The StAR initiative: Stepping up a gear
22 February 2013 - The joint UNODC/World Bank Stolen Asset Recovery Initiative (StAR) supports international efforts to end safe havens for corrupt funds. The last couple of years has seen unprecedented political upheaval in the Arab world which has fuelled interest in the issues of corruption and stolen assets. Calls for the return of illicit funds have resonated widely throughout the Middle East and also echoed beyond it, which has provided both opportunities and challenges for StAR. The initiative has found itself increasingly in demand globally, trying to satisfy the need for its expertise, training and advice in sub-Saharan Africa, Latin America, East Asia and elsewhere.
Since 2011, country engagement has been the core strategic objective for StAR, and the number of countries in which it has worked has increased from six to over twenty. Legal officials, law enforcement officers, regional organizations, professional bodies and governmental institutions have all benefitted from guidance by StAR's specialist staff drawn from the World Bank and UNODC. To date, more than 720 participants from 70 countries have participated in regional and national training sessions. In addition, StAR has worked with several countries, helping them - upon their request - to develop legislation to strengthen legal frameworks to support asset recovery. StAR has also assisted in the development of countries' institutional frameworks and strengthened their capacity to conduct asset recovery.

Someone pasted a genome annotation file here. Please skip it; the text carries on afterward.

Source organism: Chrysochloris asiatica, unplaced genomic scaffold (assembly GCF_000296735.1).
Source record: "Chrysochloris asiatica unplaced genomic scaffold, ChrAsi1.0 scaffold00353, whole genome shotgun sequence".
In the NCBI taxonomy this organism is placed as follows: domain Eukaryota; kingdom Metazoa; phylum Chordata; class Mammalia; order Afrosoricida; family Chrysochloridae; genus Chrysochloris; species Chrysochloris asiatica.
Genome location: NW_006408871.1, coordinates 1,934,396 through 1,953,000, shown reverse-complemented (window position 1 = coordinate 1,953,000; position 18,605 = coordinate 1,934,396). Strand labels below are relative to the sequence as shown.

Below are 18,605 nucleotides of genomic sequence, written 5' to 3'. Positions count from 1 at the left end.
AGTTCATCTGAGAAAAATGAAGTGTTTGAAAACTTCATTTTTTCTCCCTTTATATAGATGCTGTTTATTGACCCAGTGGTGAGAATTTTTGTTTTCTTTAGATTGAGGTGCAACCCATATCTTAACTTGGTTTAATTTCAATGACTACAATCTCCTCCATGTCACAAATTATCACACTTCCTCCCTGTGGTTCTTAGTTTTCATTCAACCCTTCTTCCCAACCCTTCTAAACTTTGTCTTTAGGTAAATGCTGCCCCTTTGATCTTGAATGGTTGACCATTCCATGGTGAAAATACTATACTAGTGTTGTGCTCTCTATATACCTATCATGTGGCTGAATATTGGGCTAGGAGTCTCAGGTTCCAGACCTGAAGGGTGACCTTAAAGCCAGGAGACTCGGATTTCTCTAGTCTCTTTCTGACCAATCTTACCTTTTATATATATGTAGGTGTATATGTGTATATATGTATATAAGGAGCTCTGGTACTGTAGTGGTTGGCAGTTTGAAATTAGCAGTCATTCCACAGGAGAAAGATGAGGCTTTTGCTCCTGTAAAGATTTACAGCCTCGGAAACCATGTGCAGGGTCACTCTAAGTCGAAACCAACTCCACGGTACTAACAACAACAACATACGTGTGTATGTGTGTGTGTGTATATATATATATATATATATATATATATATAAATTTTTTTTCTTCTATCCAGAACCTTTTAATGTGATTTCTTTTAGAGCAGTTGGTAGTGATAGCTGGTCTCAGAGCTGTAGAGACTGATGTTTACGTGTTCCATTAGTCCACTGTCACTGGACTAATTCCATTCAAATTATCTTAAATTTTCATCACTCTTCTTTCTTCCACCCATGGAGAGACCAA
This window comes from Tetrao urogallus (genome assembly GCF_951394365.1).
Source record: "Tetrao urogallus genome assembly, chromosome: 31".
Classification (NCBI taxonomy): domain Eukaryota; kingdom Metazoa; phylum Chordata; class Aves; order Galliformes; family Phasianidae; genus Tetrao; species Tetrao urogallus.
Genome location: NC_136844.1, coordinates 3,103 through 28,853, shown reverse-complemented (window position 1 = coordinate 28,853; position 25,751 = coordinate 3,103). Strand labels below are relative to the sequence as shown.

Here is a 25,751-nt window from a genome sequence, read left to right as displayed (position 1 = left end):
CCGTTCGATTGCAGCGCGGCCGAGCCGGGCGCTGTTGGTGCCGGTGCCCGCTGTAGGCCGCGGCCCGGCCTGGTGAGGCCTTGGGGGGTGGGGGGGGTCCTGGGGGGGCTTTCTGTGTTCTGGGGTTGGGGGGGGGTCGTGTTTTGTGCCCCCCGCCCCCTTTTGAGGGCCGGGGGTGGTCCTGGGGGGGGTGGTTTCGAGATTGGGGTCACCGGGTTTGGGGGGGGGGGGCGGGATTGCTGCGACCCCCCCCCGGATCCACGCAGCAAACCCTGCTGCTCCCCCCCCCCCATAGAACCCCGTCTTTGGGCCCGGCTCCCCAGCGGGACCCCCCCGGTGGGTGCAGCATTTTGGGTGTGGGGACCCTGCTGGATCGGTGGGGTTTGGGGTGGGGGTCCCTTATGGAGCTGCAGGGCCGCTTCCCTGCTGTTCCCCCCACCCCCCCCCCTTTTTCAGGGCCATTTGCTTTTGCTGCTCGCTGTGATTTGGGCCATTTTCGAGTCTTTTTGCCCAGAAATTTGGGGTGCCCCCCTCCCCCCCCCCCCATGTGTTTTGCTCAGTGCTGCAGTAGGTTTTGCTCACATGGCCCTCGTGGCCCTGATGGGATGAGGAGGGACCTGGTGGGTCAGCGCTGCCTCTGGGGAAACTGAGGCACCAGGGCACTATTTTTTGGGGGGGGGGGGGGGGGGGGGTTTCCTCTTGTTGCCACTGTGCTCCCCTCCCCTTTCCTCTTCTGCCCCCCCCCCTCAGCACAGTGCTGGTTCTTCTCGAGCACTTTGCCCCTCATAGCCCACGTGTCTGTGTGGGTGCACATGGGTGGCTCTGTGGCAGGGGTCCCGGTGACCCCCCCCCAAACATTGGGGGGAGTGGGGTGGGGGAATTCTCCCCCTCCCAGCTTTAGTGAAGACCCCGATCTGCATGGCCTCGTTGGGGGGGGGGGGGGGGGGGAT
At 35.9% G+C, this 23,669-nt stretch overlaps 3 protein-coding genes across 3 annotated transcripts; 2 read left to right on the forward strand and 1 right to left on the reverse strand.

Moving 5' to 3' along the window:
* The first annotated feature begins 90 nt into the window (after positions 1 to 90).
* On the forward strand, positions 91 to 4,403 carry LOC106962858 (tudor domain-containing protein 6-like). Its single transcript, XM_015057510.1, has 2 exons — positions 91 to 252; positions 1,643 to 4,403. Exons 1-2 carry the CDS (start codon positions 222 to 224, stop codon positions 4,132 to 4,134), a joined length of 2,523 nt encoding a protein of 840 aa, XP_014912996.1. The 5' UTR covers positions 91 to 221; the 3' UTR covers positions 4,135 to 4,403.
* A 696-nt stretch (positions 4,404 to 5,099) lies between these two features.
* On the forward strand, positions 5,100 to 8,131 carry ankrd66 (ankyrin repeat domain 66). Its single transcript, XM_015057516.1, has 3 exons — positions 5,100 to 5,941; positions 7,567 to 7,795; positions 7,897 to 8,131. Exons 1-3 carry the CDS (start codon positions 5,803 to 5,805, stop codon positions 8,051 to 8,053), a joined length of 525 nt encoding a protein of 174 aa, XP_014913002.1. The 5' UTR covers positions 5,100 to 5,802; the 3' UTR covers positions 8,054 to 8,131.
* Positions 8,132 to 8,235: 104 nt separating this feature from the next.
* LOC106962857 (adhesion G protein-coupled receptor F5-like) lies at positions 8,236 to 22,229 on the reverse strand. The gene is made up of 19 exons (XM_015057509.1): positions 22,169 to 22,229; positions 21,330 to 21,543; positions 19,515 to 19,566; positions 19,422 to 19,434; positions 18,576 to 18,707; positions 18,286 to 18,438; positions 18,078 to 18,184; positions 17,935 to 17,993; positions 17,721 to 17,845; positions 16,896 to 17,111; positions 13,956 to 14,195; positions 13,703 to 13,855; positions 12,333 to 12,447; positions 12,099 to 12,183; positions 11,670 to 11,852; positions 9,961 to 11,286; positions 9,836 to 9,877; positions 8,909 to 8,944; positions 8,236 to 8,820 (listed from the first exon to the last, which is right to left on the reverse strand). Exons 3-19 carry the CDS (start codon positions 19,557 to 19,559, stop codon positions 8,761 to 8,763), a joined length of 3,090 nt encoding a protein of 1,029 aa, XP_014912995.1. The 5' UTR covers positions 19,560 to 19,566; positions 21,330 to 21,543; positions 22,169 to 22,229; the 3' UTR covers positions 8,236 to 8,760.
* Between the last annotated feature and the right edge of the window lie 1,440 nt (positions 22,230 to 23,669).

StAR also continues to produce guides to help in the pursuit of stolen assets. For example, the 2011 report The puppet masters on the legal structures and shell companies used to hide away illicit funds is now being used by countries and organizations around the world to track down ill-gotten gains. Later this year, StAR will publish another report which looks at the fate of funds from financial settlements in corruption cases.
StAR also acts as a broker by facilitating contacts between different states involved in asset recovery. For example, in 2012, it brought together British and Egyptian officials for close cooperation to uncover hidden assets. Additionally, StAR is active in international bodies such as the G8, G20, the Organisation for Economic Co-operation and Development (OECD) and the Financial Action Task Force (FATF) in promoting policy and advocating on the importance of asset recovery and pushes for changes to make it easier.
2013 is likely to bring even greater demand for StAR's services. For example, the Arab Forum on Asset Recovery, which includes StAR alongside countries from the Arab World, G8 nations and others, will meet throughout the year to carry out training and address policy. At the same time as the issue of asset recovery gains greater recognition around the world, StAR looks forward to further expanding its reach and its activities.